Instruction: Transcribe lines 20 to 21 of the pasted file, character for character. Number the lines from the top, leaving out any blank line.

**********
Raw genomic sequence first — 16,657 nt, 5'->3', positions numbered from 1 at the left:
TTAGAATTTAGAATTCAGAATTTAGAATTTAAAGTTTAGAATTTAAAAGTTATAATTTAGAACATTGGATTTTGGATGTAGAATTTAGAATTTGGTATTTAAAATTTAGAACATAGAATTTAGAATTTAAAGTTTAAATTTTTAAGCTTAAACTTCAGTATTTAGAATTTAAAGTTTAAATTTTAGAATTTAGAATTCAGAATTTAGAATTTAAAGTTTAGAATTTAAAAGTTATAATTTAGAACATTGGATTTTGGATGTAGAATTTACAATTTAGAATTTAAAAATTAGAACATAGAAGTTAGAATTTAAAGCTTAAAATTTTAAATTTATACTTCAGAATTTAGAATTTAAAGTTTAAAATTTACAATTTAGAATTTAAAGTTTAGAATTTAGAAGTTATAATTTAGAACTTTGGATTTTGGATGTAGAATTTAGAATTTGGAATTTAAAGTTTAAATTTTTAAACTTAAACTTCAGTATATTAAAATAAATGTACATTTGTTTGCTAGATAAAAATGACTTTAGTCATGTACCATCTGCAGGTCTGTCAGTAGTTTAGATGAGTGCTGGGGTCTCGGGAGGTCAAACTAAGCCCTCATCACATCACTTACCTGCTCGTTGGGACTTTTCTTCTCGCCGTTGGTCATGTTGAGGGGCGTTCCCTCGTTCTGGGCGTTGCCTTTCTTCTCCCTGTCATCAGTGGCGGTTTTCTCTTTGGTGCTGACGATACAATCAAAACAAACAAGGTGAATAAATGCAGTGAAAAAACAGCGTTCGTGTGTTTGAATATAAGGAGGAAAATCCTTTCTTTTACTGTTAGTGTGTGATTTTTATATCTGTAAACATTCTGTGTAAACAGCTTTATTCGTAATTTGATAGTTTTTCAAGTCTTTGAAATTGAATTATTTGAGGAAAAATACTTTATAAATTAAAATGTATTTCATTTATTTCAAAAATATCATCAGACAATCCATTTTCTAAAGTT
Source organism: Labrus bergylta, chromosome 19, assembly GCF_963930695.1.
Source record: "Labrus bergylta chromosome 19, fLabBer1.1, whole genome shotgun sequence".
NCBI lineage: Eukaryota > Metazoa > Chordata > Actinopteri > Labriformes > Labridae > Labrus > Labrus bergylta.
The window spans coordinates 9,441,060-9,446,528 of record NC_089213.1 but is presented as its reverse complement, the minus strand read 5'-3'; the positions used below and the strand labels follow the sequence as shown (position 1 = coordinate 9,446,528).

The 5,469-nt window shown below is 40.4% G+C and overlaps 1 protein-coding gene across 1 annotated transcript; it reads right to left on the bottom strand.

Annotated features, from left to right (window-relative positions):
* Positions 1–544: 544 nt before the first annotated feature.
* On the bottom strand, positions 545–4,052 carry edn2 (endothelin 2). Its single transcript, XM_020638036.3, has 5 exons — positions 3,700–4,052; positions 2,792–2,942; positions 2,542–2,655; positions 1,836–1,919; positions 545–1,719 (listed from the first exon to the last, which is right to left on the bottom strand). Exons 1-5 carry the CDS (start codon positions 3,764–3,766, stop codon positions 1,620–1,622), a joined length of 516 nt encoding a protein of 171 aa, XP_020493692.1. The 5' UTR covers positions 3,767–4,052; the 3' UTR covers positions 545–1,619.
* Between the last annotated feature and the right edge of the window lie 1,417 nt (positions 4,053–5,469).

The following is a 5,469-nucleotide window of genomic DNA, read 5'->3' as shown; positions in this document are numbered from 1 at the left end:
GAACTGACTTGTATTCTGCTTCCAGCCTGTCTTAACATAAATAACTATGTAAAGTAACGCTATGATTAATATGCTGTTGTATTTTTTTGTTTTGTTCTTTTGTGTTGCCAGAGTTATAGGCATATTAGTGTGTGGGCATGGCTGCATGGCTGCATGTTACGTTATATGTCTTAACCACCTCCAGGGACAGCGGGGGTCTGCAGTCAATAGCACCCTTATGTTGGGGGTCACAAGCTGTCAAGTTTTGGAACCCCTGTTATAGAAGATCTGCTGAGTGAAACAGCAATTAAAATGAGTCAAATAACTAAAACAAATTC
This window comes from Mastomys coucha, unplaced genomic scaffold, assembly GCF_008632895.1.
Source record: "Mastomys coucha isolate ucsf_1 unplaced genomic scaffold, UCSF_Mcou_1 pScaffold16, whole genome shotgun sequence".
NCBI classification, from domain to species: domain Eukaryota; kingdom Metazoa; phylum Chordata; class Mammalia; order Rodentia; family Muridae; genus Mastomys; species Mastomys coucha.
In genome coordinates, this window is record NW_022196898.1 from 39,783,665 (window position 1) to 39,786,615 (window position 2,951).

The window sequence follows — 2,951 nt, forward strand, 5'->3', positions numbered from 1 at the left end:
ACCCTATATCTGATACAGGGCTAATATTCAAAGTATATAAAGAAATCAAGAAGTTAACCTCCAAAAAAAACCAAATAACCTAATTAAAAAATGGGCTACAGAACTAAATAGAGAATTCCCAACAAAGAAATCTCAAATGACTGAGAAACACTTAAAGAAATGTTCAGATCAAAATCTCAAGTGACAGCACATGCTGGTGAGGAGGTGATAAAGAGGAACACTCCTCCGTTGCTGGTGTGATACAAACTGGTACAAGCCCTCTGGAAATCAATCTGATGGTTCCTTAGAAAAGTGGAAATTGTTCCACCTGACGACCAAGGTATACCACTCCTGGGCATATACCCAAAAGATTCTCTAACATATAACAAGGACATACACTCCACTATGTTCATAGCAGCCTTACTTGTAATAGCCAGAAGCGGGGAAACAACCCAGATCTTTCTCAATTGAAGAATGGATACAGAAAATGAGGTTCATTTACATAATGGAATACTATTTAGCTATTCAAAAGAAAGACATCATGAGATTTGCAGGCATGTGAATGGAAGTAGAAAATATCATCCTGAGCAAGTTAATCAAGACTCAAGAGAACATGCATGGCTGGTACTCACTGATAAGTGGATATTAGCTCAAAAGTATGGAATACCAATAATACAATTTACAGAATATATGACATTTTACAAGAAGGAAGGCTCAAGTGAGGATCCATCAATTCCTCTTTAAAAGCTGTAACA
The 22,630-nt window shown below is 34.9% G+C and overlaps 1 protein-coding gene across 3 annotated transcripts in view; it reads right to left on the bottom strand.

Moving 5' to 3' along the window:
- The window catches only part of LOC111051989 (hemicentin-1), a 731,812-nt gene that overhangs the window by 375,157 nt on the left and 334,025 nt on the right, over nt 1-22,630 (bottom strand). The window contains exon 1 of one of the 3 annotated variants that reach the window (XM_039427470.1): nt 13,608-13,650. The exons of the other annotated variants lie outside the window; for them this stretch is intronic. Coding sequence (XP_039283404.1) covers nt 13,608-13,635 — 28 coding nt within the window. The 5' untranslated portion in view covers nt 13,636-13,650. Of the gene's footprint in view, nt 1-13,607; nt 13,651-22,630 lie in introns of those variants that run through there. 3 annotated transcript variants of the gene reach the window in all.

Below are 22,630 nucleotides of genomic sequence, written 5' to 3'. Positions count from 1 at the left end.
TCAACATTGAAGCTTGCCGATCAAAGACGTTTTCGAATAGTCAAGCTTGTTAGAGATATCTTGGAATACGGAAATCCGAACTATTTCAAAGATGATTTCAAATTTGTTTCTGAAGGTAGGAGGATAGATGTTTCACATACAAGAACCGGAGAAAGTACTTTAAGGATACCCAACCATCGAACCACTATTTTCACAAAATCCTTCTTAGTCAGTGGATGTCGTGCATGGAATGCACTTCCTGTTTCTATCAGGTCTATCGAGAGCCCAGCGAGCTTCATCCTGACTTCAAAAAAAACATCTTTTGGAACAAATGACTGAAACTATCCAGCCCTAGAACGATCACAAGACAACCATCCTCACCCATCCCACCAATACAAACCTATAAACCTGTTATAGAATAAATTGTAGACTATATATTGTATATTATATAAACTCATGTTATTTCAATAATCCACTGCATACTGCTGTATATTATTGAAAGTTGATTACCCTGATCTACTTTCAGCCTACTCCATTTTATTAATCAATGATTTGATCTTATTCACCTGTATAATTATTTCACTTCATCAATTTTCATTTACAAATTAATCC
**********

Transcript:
The 22,630-nt window shown below is 34.9% G+C and overlaps 1 protein-coding gene across 3 annotated transcripts in view; it reads right to left on the bottom strand.

Moving 5' to 3' along the window: